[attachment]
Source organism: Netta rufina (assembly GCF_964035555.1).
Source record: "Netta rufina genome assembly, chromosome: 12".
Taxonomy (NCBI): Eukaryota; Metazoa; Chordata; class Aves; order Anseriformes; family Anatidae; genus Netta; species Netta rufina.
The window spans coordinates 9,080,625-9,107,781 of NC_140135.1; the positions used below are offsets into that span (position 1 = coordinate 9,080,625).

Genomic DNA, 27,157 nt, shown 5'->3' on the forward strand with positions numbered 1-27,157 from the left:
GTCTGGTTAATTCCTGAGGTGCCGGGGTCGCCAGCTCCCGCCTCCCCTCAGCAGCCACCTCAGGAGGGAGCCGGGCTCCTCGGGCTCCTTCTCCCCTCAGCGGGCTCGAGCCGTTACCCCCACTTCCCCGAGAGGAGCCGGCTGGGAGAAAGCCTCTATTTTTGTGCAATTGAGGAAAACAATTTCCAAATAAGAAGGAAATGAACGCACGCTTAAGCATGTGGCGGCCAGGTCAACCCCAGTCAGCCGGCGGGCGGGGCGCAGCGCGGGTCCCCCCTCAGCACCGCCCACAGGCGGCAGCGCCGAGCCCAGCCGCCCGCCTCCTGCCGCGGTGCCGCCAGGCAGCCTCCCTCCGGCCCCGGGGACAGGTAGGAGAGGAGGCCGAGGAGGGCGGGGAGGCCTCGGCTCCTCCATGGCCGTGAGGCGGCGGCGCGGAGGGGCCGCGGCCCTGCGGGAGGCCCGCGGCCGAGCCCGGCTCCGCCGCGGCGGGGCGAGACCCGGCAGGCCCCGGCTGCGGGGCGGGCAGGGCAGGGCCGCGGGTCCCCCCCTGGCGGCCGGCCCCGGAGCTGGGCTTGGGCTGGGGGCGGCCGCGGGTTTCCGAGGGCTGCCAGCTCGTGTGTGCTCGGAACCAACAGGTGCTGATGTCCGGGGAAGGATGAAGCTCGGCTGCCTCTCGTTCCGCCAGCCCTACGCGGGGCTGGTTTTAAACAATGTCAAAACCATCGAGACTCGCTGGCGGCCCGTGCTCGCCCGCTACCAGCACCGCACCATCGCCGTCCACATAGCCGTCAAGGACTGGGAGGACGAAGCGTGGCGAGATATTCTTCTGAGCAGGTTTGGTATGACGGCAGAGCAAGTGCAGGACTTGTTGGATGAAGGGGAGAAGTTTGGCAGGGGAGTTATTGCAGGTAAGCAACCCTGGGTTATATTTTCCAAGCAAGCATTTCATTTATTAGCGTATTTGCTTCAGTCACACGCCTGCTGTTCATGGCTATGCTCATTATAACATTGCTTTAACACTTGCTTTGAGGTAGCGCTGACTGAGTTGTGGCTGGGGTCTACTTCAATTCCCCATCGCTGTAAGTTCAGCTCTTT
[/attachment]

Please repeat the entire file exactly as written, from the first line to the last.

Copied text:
Source organism: Netta rufina (assembly GCF_964035555.1).
Source record: "Netta rufina genome assembly, chromosome: 12".
Taxonomy (NCBI): Eukaryota; Metazoa; Chordata; class Aves; order Anseriformes; family Anatidae; genus Netta; species Netta rufina.
The window spans coordinates 9,080,625-9,107,781 of NC_140135.1; the positions used below are offsets into that span (position 1 = coordinate 9,080,625).

Genomic DNA, 27,157 nt, shown 5'->3' on the forward strand with positions numbered 1-27,157 from the left:
GTCTGGTTAATTCCTGAGGTGCCGGGGTCGCCAGCTCCCGCCTCCCCTCAGCAGCCACCTCAGGAGGGAGCCGGGCTCCTCGGGCTCCTTCTCCCCTCAGCGGGCTCGAGCCGTTACCCCCACTTCCCCGAGAGGAGCCGGCTGGGAGAAAGCCTCTATTTTTGTGCAATTGAGGAAAACAATTTCCAAATAAGAAGGAAATGAACGCACGCTTAAGCATGTGGCGGCCAGGTCAACCCCAGTCAGCCGGCGGGCGGGGCGCAGCGCGGGTCCCCCCTCAGCACCGCCCACAGGCGGCAGCGCCGAGCCCAGCCGCCCGCCTCCTGCCGCGGTGCCGCCAGGCAGCCTCCCTCCGGCCCCGGGGACAGGTAGGAGAGGAGGCCGAGGAGGGCGGGGAGGCCTCGGCTCCTCCATGGCCGTGAGGCGGCGGCGCGGAGGGGCCGCGGCCCTGCGGGAGGCCCGCGGCCGAGCCCGGCTCCGCCGCGGCGGGGCGAGACCCGGCAGGCCCCGGCTGCGGGGCGGGCAGGGCAGGGCCGCGGGTCCCCCCCTGGCGGCCGGCCCCGGAGCTGGGCTTGGGCTGGGGGCGGCCGCGGGTTTCCGAGGGCTGCCAGCTCGTGTGTGCTCGGAACCAACAGGTGCTGATGTCCGGGGAAGGATGAAGCTCGGCTGCCTCTCGTTCCGCCAGCCCTACGCGGGGCTGGTTTTAAACAATGTCAAAACCATCGAGACTCGCTGGCGGCCCGTGCTCGCCCGCTACCAGCACCGCACCATCGCCGTCCACATAGCCGTCAAGGACTGGGAGGACGAAGCGTGGCGAGATATTCTTCTGAGCAGGTTTGGTATGACGGCAGAGCAAGTGCAGGACTTGTTGGATGAAGGGGAGAAGTTTGGCAGGGGAGTTATTGCAGGTAAGCAACCCTGGGTTATATTTTCCAAGCAAGCATTTCATTTATTAGCGTATTTGCTTCAGTCACACGCCTGCTGTTCATGGCTATGCTCATTATAACATTGCTTTAACACTTGCTTTGAGGTAGCGCTGACTGAGTTGTGGCTGGGGTCTACTTCAATTCCCCATCGCTGTAAGTTCAGCTCTTT